4 ways to stop stereotyping older adults during COVID-19

Mary-Lou McCullagh, 83, and her husband Bob, 84, greet Axel Stirton, 2, the little boy who lives across the street April 3, 2020 in Ventura, California. Mary-Lou and Bob are in isolation from the Covid-19 pandemic, trying to ensure that they do not come in contact with the virus. They are using Zoom to stay in touch with family and friends. (Credit: Brent Stirton/Getty Images)

The COVID-19 pandemic could be the “perfect storm” for reinforcing stereotypes about older people, Jake Harwood argues.

“Some of the discourse around COVID has, I think, suggested not that older people are less valuable, perhaps, but that it’s more acceptable for an older person to die…”

Many people are keeping a close eye on their parents and grandparents amid the COVID-19 pandemic, as adults age 65 and older have been shown to be particularly vulnerable to the virus.

But how people approach caring for and communicating with the older adults in their life is important, says Harwood, a professor of communication at the University of Arizona who studies problems that arise when members of different age groups communicate with one another.

Here, he offers tips for family members and caretakers for communicating respectfully.

Older adults and the COVID-19 pandemic

The virus has highlighted the often-false notion that older people are frail and need to be protected, which can lead their younger caretakers or family members to take a patronizing or paternalistic approach, says Harwood.

He points to a recurring anecdote he’s heard from some middle-aged people: that their older parents are not taking seriously health experts’ recommendations to stay home. This can lead to the notion that middle-aged adults know what’s best for older adults and children alike, Harwood says.

“That relates to some common stereotypes of old age being like a second childhood,” he says. “Often, those stereotypes are not very helpful because older people’s needs and abilities are very different from kids’, obviously.”

Harwood says caretakers and adult children looking after older people should be keenly aware of how they’re speaking to older adults to avoid using patronizing language. He offers the following advice:

  • Ask questions and suggest alternatives. If an older person is about to put their health at risk by going to the grocery store, for example, asking “did you know you can have it delivered?” could be a better alternative to simply telling them they shouldn’t go.
  • Appeal to relationships. When communicating with older adults who seem dismissive or nonchalant about the consequences of getting COVID-19—those who adopt an “I’ve had a good run” mentality—try reminding them that ignoring physical distancing recommendations could lead to getting their loved ones sick.
  • Consider and be understanding toward individual living situations. It may be much more difficult for an older person who lives alone to adhere strictly to physical distancing recommendations than it would for someone who lives with a spouse. If loneliness is driving risky behavior, family members can look for ways to increase their social interaction—from a safe distance—with older family members.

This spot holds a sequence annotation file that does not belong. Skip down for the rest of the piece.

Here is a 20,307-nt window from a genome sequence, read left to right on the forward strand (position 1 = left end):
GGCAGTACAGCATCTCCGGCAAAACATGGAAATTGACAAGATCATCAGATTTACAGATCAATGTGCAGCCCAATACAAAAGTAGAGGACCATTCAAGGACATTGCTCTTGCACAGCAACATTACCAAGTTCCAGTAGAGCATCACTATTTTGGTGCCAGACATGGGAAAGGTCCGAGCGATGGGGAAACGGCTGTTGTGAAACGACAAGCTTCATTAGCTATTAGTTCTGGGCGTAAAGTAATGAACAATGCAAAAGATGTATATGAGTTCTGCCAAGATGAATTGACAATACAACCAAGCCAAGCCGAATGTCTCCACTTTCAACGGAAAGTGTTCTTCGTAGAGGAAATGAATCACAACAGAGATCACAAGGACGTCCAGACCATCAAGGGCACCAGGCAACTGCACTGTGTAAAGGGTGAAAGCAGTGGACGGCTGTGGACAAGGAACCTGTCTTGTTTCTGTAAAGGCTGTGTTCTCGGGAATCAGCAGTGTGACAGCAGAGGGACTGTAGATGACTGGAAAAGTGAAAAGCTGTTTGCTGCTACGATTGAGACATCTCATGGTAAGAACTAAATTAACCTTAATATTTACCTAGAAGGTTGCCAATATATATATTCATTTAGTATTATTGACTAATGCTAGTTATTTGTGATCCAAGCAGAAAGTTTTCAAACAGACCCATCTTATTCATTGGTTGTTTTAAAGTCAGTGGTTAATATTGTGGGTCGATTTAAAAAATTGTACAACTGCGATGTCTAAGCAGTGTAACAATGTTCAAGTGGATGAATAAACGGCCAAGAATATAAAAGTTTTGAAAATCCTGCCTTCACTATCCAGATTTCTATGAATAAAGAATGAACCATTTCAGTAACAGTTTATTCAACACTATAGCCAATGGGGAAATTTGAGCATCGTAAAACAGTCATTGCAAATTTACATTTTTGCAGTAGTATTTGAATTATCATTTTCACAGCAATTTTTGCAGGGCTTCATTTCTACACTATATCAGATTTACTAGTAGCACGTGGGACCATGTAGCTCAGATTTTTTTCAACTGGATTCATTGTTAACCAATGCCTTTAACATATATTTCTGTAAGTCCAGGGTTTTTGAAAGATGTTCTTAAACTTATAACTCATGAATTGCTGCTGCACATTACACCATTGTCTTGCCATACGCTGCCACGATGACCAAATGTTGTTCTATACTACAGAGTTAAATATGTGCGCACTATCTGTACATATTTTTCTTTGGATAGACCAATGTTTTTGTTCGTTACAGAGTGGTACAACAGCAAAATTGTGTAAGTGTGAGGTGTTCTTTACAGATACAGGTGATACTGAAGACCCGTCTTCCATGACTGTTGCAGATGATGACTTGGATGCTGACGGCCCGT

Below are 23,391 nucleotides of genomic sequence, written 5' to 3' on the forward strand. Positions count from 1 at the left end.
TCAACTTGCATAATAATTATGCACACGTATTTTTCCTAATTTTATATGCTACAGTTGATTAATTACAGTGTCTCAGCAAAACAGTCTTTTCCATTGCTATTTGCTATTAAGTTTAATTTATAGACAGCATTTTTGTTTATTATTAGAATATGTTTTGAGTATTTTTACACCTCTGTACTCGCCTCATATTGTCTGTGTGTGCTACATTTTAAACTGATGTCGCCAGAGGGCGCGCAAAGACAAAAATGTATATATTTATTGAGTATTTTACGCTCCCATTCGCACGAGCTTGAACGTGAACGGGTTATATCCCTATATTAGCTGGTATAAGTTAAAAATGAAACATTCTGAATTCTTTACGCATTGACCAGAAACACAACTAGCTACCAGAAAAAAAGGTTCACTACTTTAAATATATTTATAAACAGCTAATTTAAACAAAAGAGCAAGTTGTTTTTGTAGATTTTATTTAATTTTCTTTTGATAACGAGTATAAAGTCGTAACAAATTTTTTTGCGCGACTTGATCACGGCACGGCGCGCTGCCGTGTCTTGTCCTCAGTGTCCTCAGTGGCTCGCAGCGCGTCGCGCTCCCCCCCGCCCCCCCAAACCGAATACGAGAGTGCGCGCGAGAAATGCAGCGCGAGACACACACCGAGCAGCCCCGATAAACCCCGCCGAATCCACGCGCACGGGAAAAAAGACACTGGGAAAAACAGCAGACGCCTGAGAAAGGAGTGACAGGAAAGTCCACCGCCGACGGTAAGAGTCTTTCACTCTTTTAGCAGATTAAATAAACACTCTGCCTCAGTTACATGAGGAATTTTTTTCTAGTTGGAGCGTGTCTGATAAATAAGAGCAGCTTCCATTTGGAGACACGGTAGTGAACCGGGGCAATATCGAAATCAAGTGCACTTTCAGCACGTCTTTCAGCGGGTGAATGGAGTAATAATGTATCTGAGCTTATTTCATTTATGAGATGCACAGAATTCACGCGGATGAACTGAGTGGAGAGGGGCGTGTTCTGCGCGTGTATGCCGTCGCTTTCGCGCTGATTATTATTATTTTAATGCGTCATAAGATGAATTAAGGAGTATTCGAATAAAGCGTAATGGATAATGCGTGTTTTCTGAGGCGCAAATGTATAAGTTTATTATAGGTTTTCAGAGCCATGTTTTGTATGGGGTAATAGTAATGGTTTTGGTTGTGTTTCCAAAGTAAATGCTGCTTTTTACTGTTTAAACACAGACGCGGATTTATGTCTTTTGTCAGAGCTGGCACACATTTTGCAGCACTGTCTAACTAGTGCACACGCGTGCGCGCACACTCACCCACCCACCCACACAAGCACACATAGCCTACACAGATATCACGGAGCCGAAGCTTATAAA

• Don’t write off technology as a suitable alternative to in-person get-togethers. The notion that older people aren’t good at using technology is another pervasive and unhelpful stereotype, Harwood says.

Harwood also stresses that younger and middle-aged people should recognize how “ridiculously diverse” older people are. COVID-19 helps illustrate that, he says.

“If you’re a healthy 66-year-old who doesn’t have any other chronic health conditions, you’re in a very different position with regard to coronavirus than if you’re an 82-year-old with an underlying chronic respiratory complaint,” Harwood says. “Thinking that we should be communicating to those two people in the same way or that they have a similar vulnerability to this disease would be inaccurate.”

Change is possible

Though the virus has highlighted some of the negative stereotypes people hold about older adults, Harwood says the focus on that population could still lead to positive changes, particularly to how older people are cared for as the virus rips through nursing homes, and how their relationship with technology is viewed by society.

One change Harwood says he hopes for is removing “the elderly” from the public lexicon—a phrase he says is homogenizing and dehumanizing. “Older adults” and “older people” are better options, Harwood says, adding that some groups are even reclaiming “old people” to free it of its negative connotations.

The pandemic also highlights the significant roles that older people play in society, Harwood says. For example, he points out that many older adults are also caregivers, and if they get sick or die, those responsibilities must fall to others.

“Some of the discourse around COVID has, I think, suggested not that older people are less valuable, perhaps, but that it’s more acceptable for an older person to die from this disease than a younger person,” Harwood says.

“That loses touch with the idea that older people really do contribute to society and that they are just as valuable members of society.”

The best person to prove that point, Harwood says, could be Dr. Anthony S. Fauci, the director of the National Institute of Allergy and Infectious Diseases and the nation’s leading infectious disease expert. Fauci is 79 years old.

“When older people die,” Harwood says, “we’re losing people like him.”

Source: University of Arizona